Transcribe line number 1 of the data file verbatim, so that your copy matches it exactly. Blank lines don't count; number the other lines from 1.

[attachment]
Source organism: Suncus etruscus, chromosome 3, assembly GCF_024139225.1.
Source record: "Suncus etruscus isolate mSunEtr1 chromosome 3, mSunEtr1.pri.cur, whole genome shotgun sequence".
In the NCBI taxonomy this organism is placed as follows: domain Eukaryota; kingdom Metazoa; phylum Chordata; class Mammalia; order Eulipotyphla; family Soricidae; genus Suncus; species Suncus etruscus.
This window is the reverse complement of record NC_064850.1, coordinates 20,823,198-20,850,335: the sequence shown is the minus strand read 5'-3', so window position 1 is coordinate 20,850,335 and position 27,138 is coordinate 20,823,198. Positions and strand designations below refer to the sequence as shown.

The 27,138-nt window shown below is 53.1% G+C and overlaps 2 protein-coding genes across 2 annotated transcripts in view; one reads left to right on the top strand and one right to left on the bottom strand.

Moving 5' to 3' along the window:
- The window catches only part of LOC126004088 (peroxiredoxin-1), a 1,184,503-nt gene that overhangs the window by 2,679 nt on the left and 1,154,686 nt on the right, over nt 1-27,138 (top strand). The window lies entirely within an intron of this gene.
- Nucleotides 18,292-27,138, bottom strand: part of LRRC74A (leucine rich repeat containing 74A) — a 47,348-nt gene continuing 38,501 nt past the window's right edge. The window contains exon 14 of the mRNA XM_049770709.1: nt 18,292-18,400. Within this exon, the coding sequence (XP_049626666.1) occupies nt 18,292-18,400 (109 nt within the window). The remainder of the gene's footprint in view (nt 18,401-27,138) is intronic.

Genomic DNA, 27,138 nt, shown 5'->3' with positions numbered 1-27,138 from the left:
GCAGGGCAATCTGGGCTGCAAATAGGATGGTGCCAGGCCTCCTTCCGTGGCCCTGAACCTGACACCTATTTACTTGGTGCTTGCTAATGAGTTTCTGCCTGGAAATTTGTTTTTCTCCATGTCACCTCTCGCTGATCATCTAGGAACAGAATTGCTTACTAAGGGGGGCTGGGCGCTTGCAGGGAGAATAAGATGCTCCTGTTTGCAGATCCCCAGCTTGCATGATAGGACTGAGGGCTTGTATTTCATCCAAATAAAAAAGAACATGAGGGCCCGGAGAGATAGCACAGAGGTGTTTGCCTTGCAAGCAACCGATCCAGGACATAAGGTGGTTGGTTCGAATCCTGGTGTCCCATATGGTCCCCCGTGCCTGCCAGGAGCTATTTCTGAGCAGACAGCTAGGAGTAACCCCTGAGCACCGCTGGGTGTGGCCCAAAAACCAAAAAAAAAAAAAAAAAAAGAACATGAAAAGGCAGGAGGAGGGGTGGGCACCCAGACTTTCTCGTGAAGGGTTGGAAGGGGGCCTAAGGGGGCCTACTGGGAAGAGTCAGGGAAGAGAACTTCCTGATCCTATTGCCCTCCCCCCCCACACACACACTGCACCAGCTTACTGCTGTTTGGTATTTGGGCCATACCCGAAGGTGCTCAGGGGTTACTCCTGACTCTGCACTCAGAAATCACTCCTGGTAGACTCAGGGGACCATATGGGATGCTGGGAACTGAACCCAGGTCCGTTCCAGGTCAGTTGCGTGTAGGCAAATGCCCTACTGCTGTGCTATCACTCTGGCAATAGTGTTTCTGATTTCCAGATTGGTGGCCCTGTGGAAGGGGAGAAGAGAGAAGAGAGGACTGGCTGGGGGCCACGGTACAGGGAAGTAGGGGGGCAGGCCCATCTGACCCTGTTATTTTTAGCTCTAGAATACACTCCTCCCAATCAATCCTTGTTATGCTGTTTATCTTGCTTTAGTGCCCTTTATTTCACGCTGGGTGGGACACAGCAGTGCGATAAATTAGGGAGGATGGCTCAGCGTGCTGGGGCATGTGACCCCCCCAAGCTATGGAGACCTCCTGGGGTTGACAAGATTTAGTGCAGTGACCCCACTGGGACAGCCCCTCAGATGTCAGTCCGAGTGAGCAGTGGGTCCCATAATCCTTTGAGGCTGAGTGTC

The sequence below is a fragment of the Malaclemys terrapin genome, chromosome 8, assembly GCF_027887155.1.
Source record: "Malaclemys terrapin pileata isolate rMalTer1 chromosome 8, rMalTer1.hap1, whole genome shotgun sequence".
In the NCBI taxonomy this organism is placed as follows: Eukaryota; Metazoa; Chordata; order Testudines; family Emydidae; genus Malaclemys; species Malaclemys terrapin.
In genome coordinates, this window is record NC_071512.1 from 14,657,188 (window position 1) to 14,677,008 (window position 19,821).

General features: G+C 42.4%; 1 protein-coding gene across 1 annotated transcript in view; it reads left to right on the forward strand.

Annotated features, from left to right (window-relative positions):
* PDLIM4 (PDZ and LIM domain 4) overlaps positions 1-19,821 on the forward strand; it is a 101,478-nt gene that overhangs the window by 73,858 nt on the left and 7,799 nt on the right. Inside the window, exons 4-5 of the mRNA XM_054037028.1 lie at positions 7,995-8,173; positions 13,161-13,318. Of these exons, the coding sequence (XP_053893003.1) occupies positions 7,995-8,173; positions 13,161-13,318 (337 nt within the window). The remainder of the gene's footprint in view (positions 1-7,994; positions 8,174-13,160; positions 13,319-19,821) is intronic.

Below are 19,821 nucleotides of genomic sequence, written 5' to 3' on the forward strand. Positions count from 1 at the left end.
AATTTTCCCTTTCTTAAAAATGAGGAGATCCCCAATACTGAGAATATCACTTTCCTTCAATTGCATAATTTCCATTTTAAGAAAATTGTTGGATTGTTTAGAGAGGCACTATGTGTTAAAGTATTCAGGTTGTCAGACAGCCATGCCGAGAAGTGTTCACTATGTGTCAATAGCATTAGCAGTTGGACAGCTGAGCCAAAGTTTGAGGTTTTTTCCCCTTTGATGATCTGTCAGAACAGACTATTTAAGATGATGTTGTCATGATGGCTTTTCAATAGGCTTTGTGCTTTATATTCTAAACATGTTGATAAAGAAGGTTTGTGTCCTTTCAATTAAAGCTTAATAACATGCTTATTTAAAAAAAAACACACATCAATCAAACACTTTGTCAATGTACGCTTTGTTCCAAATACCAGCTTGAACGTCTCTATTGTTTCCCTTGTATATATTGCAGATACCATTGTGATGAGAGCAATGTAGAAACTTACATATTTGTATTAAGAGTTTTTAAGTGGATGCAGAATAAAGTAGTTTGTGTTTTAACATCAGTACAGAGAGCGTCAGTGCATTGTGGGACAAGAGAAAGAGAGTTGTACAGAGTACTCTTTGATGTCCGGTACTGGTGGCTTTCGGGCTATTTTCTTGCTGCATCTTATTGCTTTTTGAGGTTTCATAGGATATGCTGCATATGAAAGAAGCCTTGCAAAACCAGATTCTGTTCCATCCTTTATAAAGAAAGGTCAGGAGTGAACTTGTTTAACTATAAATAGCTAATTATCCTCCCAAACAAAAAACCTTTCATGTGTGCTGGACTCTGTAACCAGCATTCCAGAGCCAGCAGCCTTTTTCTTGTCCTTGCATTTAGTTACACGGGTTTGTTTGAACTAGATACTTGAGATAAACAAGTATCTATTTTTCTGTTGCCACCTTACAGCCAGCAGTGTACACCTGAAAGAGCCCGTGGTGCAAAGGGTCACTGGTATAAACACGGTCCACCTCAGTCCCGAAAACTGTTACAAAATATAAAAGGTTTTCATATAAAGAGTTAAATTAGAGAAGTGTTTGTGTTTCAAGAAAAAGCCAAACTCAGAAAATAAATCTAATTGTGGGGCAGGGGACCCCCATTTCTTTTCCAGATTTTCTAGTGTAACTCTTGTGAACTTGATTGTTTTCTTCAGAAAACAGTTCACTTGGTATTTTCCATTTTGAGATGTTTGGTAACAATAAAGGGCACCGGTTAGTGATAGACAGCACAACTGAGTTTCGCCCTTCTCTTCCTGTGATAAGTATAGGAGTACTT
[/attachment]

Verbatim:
Source organism: Suncus etruscus, chromosome 3, assembly GCF_024139225.1.